The Ramsar Convention for Wetlands of International Importance is an intergovernmental treaty that provides the framework for national action and international cooperation for the conservation and wise use of wetlands and their resources. Signed February 2, 1971 in Ramsar, Iran, the convention was ratified by 21 parties which has to date increased to 168 parties. The convention is held every three years at different locations.
Through the Ramsar Convention, wetlands across the globe have the opportunity to be recognized for their unique and diverse ecological importance. The Ramsar List of Wetlands of International Importance now includes 2186 Sites (known as Ramsar Sites) covering over 200,000,000 ha (490,000,000 acres).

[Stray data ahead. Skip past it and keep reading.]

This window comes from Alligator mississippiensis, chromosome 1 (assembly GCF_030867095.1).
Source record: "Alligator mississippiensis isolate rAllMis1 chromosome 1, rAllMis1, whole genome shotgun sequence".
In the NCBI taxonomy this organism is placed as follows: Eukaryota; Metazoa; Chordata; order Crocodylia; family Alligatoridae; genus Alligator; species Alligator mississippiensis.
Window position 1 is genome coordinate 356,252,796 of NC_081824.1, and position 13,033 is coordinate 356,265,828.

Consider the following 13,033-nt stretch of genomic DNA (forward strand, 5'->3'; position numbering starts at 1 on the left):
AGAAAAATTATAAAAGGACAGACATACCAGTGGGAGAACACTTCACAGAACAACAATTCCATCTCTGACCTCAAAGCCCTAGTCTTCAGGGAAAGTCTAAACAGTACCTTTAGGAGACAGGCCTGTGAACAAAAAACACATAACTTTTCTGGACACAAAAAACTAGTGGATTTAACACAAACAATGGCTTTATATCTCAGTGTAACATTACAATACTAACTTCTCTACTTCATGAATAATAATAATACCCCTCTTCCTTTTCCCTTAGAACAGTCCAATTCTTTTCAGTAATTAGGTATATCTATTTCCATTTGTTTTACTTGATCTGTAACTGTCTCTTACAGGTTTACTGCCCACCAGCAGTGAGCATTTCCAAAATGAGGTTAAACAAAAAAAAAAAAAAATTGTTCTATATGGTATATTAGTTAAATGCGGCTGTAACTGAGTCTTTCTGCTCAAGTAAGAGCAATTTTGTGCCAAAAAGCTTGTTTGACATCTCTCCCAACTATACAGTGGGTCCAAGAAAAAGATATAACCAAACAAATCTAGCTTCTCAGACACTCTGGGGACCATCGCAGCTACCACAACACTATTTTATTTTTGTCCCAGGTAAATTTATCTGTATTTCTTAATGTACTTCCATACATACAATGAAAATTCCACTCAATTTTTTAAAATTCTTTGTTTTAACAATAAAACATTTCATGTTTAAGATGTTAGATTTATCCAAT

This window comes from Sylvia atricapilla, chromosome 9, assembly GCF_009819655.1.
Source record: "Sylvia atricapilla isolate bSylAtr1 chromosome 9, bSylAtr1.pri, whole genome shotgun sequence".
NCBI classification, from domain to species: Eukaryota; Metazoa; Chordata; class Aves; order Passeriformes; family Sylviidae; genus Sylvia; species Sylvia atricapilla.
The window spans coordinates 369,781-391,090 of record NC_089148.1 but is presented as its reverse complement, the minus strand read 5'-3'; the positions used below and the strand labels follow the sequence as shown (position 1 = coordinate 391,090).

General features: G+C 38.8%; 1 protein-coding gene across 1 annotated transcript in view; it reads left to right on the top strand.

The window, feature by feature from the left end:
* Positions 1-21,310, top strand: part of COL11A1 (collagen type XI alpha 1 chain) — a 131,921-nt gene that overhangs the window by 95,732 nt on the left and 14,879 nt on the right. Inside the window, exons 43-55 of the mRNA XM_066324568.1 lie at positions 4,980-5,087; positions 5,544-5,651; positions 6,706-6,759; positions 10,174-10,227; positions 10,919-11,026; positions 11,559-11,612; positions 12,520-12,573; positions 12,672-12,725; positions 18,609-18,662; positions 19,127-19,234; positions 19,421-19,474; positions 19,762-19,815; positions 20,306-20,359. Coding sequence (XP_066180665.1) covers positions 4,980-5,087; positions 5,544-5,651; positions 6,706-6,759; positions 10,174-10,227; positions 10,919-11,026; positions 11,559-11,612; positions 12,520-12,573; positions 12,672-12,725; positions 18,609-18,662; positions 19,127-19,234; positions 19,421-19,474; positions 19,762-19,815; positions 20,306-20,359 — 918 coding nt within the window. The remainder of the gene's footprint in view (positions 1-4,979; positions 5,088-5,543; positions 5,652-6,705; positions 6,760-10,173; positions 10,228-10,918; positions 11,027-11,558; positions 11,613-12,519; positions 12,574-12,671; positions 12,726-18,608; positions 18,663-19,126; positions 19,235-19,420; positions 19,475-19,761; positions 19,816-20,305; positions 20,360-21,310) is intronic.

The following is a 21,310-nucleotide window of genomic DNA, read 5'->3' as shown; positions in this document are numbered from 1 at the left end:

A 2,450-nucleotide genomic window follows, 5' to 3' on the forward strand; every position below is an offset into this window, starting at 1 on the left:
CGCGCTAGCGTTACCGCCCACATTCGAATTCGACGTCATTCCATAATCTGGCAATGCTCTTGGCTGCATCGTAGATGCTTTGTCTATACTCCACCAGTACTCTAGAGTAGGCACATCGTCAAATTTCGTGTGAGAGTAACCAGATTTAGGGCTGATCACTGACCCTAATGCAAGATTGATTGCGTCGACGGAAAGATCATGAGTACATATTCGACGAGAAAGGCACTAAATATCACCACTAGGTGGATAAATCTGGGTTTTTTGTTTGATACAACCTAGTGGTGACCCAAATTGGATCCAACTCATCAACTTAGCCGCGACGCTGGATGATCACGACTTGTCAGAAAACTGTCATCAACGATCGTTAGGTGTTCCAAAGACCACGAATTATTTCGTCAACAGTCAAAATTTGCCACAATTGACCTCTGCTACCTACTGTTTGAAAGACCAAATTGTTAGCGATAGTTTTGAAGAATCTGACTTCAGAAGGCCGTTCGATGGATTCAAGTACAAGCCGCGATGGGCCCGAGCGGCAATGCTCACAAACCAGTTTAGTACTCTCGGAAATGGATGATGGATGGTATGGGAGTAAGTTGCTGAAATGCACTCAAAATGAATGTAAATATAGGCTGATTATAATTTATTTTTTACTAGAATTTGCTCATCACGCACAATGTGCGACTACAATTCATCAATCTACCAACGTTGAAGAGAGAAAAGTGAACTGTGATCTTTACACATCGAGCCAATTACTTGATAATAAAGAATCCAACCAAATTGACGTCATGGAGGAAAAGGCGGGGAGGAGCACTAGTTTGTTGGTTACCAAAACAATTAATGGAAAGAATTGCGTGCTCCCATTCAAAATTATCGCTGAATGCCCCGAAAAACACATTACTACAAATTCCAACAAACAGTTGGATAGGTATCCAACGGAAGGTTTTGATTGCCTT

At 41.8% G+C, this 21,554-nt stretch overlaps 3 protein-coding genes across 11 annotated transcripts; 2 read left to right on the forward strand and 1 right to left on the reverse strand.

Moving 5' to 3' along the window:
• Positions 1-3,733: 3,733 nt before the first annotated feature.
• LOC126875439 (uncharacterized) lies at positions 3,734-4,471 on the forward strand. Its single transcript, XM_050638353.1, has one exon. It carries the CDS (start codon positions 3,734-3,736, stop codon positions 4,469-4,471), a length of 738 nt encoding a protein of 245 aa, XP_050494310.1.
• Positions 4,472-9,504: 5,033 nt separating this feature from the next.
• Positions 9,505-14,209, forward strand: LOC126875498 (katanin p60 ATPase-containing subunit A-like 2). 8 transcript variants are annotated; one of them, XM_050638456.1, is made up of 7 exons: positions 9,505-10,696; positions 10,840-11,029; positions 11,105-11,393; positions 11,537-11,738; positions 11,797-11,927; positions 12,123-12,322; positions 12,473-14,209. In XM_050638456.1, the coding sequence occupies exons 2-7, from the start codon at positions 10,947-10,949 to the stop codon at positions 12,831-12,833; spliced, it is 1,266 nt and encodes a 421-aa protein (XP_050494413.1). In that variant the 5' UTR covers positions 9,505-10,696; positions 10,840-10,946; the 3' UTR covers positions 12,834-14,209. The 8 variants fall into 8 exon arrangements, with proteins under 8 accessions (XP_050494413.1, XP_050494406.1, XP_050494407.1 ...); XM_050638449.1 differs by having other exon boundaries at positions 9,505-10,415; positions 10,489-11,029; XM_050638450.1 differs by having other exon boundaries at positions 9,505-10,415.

How a Wetland Gets Nominated
Letters of support are required from the local or state wildlife or natural resources agency, one member of congress, and all landowners within the site boundaries. Nominations for sites in the United States must be reviewed and approved by the US Fish & Wildlife Service before they are submitted.
- Wetlands provide fundamental ecological services and are regulators of water regimes and sources of biodiversity at all levels – species, genetic and ecosystem.
- Wetlands constitute a resource of great economic, scientific, cultural, and recreational value for the community.
- Wetlands play a vital role in climate change adaptation and mitigation.
- Progressive encroachment on, and loss of, wetlands cause serious and sometimes irreparable environmental damage to the provision of ecosystem services.
- Wetlands should be restored and rehabilitated, whenever possible. Wetlands should be conserved by ensuring their wise use.
Ramsar Sites of International Importance